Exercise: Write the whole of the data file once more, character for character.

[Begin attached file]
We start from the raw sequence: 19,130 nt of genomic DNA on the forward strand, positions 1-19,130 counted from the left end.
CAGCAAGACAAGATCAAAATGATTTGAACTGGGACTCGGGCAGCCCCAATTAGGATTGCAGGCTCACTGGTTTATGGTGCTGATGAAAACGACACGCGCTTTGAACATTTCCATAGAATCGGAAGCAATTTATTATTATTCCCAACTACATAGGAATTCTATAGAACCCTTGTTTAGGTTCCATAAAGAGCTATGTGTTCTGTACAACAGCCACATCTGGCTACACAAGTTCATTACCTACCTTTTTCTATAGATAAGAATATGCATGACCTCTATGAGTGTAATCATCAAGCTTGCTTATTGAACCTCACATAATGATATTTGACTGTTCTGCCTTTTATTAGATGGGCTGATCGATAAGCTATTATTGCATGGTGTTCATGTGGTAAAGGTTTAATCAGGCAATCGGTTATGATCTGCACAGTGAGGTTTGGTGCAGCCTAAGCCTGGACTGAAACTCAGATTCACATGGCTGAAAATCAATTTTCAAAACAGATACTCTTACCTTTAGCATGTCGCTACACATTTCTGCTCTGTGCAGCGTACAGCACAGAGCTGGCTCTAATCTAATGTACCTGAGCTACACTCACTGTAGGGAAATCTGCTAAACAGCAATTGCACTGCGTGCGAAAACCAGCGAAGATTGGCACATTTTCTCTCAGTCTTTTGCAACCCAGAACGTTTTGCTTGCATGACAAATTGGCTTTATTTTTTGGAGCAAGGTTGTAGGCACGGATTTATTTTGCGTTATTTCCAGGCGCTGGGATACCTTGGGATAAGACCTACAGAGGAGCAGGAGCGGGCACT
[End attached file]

We start from the raw sequence: 19,130 nt of genomic DNA on the forward strand, positions 1-19,130 counted from the left end.
CAGCAAGACAAGATCAAAATGATTTGAACTGGGACTCGGGCAGCCCCAATTAGGATTGCAGGCTCACTGGTTTATGGTGCTGATGAAAACGACACGCGCTTTGAACATTTCCATAGAATCGGAAGCAATTTATTATTATTCCCAACTACATAGGAATTCTATAGAACCCTTGTTTAGGTTCCATAAAGAGCTATGTGTTCTGTACAACAGCCACATCTGGCTACACAAGTTCATTACCTACCTTTTTCTATAGATAAGAATATGCATGACCTCTATGAGTGTAATCATCAAGCTTGCTTATTGAACCTCACATAATGATATTTGACTGTTCTGCCTTTTATTAGATGGGCTGATCGATAAGCTATTATTGCATGGTGTTCATGTGGTAAAGGTTTAATCAGGCAATCGGTTATGATCTGCACAGTGAGGTTTGGTGCAGCCTAAGCCTGGACTGAAACTCAGATTCACATGGCTGAAAATCAATTTTCAAAACAGATACTCTTACCTTTAGCATGTCGCTACACATTTCTGCTCTGTGCAGCGTACAGCACAGAGCTGGCTCTAATCTAATGTACCTGAGCTACACTCACTGTAGGGAAATCTGCTAAACAGCAATTGCACTGCGTGCGAAAACCAGCGAAGATTGGCACATTTTCTCTCAGTCTTTTGCAACCCAGAACGTTTTGCTTGCATGACAAATTGGCTTTATTTTTTGGAGCAAGGTTGTAGGCACGGATTTATTTTGCGTTATTTCCAGGCGCTGGGATACCTTGGGATAAGACCTACAGAGGAGCAGGAGCGGGCACT